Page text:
|Home | About | Journals | Submit | Contact Us | Français|
Study objective: This project determined to what extent data on diet and nutrition, which were collected in a non-uniform manner, could be harmonised and pooled for international and national comparison.
Design: Direct comparisons of dietary data between studies were made using food balance sheets (FBS), household budget surveys (HBS), and individual dietary data (IDS); comparisons were also made within countries. Differences in study design and methodological approaches were taken into consideration. Data from research projects from the following four World Health Organisation (WHO) Countrywide Integrated Noncommunicable Disease Intervention (CINDI) countries were included—Canada, Finland, Poland, and Spain.
Main results: FBS overestimated food consumption and nutrient intake compared to IDS. Results between HBS and IDS were quite similar, except for fish, meat, pulses and vegetables, which were underestimated by HBS, and sugar and honey and cereals, which were overestimated. Percentages of energy from fat, carbohydrates and proteins were higher when estimated from FBS, HBS, and IDS respectively.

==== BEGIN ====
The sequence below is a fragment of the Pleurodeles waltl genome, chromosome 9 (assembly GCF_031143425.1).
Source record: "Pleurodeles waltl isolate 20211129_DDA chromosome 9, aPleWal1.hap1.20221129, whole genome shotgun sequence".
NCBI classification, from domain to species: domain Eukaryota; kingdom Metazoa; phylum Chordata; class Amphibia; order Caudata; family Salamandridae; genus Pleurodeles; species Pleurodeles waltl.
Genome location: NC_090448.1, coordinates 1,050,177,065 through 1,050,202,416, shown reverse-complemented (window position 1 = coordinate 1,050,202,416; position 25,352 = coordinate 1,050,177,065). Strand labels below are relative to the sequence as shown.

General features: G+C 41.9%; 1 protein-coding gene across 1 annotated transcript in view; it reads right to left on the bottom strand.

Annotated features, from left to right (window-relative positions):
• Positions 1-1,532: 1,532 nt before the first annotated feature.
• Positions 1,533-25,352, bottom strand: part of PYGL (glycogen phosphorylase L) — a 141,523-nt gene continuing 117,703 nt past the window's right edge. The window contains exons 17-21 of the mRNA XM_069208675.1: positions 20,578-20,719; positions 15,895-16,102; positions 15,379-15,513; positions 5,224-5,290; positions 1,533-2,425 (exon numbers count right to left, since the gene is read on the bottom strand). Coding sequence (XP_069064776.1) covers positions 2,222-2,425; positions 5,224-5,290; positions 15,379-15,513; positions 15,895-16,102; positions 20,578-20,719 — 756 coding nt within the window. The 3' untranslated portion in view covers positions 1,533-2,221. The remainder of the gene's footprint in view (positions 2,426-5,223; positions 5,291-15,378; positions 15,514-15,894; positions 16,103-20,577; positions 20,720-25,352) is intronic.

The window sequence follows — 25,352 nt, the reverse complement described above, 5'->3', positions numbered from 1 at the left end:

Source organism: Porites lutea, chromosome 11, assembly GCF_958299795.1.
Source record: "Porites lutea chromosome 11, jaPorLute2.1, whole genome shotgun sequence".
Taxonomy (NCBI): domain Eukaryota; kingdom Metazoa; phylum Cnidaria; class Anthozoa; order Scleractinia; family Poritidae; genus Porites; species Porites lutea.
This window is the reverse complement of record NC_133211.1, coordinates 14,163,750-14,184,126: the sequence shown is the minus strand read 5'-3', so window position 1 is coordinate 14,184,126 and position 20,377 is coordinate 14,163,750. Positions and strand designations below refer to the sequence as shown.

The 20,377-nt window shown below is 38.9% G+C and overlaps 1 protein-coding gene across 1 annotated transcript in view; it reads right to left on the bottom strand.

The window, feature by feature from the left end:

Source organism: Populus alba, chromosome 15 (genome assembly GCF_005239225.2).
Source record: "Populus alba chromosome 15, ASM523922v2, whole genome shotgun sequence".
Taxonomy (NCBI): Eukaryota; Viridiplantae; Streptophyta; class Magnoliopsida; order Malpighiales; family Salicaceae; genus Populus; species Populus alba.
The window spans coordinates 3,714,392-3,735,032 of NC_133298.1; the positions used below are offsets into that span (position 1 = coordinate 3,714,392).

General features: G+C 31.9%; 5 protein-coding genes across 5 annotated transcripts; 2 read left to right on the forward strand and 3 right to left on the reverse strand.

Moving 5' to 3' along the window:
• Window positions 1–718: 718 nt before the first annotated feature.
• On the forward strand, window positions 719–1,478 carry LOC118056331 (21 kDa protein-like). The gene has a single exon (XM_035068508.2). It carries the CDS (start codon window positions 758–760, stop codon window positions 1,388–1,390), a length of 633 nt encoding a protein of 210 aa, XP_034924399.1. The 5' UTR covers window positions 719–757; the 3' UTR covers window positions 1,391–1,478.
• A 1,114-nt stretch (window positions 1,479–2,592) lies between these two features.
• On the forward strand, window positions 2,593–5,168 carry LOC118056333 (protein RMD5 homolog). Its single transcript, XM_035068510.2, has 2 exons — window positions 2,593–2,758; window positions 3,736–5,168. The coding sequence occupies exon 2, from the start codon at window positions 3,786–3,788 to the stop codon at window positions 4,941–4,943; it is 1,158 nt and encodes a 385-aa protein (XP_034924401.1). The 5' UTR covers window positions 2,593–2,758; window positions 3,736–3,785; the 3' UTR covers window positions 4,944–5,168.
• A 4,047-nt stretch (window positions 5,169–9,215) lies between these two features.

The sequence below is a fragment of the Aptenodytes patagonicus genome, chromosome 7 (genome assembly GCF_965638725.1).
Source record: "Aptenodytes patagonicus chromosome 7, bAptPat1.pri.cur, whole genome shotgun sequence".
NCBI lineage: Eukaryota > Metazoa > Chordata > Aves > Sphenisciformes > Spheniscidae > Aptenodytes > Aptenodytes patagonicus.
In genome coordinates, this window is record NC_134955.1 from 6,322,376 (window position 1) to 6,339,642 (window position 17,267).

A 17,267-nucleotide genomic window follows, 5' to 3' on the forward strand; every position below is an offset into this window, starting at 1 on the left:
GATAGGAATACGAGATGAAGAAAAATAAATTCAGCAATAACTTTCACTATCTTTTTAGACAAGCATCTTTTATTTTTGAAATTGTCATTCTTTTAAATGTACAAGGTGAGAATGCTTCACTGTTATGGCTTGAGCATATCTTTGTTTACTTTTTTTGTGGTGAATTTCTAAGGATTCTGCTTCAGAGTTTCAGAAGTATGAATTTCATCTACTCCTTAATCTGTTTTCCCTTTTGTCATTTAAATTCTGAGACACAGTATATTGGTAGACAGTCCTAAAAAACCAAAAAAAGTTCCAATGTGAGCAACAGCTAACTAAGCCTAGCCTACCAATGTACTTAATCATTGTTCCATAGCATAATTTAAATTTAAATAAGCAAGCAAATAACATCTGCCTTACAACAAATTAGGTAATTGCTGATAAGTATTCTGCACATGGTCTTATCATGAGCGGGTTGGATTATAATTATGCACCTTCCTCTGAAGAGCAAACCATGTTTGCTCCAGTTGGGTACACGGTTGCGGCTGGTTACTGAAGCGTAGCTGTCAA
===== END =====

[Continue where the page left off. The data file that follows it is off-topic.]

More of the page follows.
Conclusions: Results suggest that estimations from these three sources of dietary data are difficult to compare because they are measuring different levels of dietary information. The understanding of their relations may be important in formulating and evaluating a nutrition policy.